Email updates

Keep up to date with the latest news and content from BMC Bioinformatics and BioMed Central.

Open Access Research article

Sigma-2: Multiple sequence alignment of non-coding DNA via an evolutionary model

Gayathri Jayaraman and Rahul Siddharthan*

Author Affiliations

The Institute of Mathematical Sciences, Taramani, Chennai 600 113, India

For all author emails, please log on.

BMC Bioinformatics 2010, 11:464  doi:10.1186/1471-2105-11-464

Published: 16 September 2010



While most multiple sequence alignment programs expect that all or most of their input is known to be homologous, and penalise insertions and deletions, this is not a reasonable assumption for non-coding DNA, which is much less strongly conserved than protein-coding genes. Arguing that the goal of sequence alignment should be the detection of homology and not similarity, we incorporate an evolutionary model into a previously published multiple sequence alignment program for non-coding DNA, Sigma, as a sensitive likelihood-based way to assess the significance of alignments. Version 1 of Sigma was successful in eliminating spurious alignments but exhibited relatively poor sensitivity on synthetic data. Sigma 1 used a p-value (the probability under the "null hypothesis" of non-homology) to assess the significance of alignments, and, optionally, a background model that captured short-range genomic correlations. Sigma version 2, described here, retains these features, but calculates the p-value using a sophisticated evolutionary model that we describe here, and also allows for a transition matrix for different substitution rates from and to different nucleotides. Our evolutionary model takes separate account of mutation and fixation, and can be extended to allow for locally differing functional constraints on sequence.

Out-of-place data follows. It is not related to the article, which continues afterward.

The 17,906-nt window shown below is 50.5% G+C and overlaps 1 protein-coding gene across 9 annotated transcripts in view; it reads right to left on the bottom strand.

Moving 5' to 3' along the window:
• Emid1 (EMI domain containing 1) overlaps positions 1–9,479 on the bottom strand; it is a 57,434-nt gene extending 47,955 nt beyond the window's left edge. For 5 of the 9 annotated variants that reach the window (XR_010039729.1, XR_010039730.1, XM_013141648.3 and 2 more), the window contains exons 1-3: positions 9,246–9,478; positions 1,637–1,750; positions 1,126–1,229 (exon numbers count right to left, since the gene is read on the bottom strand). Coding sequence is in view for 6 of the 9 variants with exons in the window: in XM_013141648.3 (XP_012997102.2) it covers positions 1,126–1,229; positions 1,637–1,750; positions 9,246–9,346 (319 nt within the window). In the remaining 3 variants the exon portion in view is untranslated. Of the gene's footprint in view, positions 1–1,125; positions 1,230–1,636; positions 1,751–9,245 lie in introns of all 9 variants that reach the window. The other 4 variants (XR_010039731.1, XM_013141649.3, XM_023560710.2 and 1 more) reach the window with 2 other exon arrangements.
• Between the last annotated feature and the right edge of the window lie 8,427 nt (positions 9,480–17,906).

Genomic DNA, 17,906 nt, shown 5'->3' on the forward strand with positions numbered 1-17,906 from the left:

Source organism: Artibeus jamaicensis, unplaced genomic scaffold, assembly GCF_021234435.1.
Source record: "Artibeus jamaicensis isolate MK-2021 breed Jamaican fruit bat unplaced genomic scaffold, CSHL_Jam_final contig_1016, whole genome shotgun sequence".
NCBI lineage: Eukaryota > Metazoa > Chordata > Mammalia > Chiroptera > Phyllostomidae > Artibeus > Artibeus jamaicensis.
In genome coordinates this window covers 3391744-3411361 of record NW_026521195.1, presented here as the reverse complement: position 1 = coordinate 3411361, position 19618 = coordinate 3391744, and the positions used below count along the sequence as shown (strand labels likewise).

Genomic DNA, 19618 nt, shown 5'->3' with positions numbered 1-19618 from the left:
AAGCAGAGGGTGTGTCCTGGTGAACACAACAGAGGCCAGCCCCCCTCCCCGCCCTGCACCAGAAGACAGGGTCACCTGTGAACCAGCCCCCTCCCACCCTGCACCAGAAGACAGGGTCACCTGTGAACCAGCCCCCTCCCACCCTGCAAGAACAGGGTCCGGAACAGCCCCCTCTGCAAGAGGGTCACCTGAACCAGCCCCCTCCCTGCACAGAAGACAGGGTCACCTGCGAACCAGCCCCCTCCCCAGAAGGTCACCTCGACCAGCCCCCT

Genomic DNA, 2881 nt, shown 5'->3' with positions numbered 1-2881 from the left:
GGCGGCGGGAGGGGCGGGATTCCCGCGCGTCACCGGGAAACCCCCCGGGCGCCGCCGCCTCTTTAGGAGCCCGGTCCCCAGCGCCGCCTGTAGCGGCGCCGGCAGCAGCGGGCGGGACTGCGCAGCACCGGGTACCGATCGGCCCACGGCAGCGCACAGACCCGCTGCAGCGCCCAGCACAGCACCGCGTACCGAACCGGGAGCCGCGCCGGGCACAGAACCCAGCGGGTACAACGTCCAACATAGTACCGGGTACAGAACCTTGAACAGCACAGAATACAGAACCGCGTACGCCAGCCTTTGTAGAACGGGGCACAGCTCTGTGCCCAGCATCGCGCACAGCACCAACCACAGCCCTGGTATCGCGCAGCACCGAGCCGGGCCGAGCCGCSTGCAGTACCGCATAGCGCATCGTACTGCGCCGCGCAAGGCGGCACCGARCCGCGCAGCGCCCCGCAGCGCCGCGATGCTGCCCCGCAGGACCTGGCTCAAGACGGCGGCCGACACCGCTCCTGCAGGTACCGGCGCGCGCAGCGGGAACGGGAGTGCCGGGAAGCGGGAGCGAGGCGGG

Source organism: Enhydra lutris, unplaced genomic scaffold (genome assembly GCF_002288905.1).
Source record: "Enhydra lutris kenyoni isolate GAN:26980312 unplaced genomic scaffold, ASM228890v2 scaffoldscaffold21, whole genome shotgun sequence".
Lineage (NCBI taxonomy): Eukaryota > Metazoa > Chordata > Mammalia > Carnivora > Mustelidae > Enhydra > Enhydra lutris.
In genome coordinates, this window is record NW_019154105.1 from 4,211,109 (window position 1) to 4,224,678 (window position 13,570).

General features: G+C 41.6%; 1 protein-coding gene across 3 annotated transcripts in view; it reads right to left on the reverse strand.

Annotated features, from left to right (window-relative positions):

We demonstrate that, on real and synthetic data, Sigma-2 significantly outperforms other programs in specificity to genuine homology (that is, it minimises alignment of spuriously similar regions that do not have a common ancestry) while it is now as sensitive as the best current programs.


Comparing these results with an extrapolation of the best results from other available programs, we suggest that conservation rates in intergenic DNA are often significantly over-estimated. It is increasingly important to align non-coding DNA correctly, in regulatory genomics and in the context of whole-genome alignment, and Sigma-2 is an important step in that direction.